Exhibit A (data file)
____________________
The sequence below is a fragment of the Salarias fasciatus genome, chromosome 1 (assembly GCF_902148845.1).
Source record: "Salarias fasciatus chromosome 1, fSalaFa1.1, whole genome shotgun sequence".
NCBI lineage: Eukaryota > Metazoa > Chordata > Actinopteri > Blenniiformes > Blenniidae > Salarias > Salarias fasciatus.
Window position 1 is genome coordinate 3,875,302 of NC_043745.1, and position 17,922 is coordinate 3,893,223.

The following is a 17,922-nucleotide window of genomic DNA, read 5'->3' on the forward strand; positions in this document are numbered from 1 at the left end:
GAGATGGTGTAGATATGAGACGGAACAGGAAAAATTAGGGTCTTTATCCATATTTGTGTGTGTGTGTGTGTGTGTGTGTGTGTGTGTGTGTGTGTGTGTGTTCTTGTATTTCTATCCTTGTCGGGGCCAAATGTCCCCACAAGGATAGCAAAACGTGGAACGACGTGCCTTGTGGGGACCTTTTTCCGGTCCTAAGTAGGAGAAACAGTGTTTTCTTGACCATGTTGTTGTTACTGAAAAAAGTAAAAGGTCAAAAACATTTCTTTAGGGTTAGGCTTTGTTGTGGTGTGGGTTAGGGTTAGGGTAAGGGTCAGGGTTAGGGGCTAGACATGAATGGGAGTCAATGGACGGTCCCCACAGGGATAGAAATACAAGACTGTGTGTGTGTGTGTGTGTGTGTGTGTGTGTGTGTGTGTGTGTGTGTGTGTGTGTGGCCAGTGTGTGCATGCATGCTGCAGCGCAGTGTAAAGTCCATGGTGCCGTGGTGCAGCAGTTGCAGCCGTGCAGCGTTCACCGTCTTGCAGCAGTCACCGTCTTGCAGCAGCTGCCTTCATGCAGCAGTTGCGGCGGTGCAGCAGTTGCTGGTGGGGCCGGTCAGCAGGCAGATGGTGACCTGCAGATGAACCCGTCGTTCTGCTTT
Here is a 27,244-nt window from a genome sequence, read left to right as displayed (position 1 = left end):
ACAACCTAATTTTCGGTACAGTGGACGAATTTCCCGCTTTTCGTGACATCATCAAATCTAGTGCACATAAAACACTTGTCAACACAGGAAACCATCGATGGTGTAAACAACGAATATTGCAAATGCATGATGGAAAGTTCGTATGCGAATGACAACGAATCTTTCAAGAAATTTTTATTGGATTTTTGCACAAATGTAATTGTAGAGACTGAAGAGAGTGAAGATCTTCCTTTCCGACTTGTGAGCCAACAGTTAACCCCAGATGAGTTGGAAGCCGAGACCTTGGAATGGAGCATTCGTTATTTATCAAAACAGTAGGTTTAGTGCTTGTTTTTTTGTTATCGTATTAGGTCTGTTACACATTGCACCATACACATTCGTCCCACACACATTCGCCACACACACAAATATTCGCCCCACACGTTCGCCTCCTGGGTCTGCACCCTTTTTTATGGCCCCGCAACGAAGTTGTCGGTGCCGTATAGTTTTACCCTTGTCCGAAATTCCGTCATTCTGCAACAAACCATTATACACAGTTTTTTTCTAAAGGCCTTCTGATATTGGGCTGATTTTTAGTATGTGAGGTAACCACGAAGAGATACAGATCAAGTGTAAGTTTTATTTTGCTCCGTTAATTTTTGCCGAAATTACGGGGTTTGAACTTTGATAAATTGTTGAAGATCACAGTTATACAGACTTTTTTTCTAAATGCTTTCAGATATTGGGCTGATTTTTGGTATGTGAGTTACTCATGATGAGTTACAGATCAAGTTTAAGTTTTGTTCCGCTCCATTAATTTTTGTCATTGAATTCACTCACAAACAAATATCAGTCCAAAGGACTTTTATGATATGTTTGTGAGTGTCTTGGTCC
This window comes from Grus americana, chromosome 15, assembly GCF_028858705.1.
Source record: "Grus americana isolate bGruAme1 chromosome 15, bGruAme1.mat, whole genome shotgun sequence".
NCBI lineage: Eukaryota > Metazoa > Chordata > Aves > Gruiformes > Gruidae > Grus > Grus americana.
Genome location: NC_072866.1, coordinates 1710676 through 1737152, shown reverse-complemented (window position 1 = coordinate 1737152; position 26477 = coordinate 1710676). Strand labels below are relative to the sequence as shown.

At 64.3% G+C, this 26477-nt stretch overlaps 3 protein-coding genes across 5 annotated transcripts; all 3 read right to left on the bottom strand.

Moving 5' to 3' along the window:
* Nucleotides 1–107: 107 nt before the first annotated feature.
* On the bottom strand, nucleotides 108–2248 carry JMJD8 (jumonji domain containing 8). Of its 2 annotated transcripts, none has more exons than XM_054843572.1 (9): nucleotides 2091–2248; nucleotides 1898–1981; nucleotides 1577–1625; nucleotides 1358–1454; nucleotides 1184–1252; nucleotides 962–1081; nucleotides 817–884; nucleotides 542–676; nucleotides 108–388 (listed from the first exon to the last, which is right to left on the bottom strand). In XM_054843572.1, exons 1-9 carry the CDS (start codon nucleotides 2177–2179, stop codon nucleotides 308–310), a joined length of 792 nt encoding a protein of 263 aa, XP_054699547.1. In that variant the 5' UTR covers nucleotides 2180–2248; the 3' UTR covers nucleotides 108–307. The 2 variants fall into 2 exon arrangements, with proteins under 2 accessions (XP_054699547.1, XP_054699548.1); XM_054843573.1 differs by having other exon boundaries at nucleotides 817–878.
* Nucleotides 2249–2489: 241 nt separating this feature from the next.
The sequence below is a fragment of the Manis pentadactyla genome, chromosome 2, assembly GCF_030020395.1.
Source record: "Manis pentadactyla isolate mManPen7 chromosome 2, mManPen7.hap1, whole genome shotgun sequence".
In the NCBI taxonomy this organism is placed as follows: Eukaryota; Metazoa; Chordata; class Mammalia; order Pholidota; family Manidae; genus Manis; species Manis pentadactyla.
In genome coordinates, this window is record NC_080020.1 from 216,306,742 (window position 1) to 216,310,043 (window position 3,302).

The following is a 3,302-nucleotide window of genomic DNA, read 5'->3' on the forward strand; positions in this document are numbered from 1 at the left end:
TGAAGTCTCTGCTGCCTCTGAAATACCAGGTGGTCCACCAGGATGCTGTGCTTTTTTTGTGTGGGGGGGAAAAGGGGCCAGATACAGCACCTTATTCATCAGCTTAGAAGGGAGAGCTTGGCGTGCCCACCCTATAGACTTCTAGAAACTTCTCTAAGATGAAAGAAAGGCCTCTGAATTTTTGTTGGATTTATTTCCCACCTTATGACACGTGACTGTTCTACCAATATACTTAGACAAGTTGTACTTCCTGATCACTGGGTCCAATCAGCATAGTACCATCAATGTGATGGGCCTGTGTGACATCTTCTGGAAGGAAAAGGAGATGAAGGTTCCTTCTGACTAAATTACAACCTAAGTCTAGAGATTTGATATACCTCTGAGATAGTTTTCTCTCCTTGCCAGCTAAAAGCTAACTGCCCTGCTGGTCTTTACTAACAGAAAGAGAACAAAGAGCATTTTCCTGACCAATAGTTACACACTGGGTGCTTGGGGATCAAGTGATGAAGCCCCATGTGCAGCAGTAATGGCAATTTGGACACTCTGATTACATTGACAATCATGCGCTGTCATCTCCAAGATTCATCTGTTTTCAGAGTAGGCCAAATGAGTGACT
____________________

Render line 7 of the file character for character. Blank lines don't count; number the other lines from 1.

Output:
Here is a 27,244-nt window from a genome sequence, read left to right as displayed (position 1 = left end):